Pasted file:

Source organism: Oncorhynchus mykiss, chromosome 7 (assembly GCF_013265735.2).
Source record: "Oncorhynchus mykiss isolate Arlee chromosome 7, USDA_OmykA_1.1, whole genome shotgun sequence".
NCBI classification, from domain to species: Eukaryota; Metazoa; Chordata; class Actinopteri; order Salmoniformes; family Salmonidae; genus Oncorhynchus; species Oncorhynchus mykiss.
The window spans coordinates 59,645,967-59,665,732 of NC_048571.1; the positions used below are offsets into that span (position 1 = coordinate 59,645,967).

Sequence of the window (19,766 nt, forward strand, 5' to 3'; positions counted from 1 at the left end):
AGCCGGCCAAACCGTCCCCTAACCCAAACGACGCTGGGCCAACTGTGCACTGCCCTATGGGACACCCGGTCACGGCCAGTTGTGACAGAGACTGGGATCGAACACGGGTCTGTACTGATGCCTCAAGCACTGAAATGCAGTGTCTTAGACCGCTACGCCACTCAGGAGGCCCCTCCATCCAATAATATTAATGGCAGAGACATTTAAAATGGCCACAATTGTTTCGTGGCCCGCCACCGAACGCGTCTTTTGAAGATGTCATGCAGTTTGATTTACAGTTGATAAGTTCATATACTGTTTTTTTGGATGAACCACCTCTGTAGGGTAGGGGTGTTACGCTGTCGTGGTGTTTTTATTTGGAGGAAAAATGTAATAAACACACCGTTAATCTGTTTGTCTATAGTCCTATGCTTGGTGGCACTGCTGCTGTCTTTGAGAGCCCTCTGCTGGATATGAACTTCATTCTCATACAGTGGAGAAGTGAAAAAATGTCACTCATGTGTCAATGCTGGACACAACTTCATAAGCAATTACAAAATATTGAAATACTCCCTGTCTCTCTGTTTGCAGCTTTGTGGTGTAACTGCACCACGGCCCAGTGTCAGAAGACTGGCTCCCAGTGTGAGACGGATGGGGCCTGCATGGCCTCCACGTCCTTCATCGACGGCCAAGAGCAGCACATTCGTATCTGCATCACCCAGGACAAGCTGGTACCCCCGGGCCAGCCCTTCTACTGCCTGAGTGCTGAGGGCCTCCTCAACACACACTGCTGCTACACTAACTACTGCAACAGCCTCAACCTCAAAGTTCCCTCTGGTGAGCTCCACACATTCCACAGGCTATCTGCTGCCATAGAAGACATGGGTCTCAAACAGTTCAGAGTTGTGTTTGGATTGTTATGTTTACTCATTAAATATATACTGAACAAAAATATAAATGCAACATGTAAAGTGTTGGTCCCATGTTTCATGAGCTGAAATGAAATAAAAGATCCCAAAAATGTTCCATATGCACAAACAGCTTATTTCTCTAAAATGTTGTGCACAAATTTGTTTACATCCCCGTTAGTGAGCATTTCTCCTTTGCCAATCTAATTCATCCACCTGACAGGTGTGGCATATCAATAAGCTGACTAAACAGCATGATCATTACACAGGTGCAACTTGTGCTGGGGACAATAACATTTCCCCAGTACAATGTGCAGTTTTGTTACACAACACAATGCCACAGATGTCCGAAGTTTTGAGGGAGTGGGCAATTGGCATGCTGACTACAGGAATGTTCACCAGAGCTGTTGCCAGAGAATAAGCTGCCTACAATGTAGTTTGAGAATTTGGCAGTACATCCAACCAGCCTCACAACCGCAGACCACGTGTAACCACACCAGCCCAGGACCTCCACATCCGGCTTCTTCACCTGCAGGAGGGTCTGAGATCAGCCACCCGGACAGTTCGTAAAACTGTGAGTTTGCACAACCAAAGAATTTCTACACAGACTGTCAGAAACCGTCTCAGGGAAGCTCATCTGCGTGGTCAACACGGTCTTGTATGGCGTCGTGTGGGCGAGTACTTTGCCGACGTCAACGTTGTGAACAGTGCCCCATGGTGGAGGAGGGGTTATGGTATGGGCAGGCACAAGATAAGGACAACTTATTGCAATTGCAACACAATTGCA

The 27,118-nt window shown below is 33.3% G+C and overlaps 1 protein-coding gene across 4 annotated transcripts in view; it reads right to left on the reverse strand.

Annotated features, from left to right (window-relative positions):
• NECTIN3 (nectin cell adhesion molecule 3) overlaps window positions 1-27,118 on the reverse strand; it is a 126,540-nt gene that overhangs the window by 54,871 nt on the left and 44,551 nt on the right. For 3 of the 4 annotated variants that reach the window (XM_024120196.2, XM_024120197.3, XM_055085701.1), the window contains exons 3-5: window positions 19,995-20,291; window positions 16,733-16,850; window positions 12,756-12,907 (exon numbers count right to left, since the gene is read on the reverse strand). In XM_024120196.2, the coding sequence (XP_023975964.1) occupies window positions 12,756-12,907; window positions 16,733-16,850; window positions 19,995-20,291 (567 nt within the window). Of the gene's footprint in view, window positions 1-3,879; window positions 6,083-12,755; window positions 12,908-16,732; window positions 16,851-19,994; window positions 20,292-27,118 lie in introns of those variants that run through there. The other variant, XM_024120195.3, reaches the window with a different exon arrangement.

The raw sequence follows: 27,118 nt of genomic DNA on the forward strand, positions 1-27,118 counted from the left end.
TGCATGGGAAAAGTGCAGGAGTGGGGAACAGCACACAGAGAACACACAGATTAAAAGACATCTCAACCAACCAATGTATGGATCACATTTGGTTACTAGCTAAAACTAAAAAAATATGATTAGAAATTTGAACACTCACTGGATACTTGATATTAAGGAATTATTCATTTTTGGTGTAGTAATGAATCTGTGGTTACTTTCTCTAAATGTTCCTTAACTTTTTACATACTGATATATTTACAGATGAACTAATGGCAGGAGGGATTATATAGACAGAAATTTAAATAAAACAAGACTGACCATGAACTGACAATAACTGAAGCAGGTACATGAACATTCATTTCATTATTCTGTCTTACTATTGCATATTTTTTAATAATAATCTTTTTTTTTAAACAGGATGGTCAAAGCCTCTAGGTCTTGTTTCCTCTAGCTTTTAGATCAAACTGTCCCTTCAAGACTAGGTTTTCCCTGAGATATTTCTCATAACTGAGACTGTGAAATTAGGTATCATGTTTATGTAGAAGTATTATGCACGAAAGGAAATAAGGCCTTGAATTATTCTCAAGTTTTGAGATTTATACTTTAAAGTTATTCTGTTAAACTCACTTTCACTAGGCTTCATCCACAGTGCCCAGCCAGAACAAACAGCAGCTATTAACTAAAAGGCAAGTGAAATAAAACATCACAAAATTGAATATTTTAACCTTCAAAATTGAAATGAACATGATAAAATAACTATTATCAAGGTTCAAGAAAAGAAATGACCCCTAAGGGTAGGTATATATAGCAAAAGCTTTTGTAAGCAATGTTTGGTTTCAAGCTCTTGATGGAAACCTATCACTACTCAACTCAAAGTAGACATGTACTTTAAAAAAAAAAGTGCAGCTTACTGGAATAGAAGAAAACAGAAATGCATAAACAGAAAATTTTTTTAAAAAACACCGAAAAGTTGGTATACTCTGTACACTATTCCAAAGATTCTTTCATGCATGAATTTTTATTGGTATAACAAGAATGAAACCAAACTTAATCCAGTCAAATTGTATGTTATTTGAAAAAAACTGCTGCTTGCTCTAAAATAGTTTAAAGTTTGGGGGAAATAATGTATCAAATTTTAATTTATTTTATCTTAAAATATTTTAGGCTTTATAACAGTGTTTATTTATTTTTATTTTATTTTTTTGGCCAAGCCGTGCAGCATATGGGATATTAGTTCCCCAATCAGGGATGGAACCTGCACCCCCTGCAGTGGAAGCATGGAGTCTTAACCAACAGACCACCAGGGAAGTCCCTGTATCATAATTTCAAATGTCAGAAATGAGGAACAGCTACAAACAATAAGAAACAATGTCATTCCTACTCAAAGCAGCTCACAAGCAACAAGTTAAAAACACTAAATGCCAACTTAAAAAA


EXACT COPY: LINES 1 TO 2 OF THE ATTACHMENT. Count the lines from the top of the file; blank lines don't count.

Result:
Source organism: Oncorhynchus mykiss, chromosome 7 (assembly GCF_013265735.2).
Source record: "Oncorhynchus mykiss isolate Arlee chromosome 7, USDA_OmykA_1.1, whole genome shotgun sequence".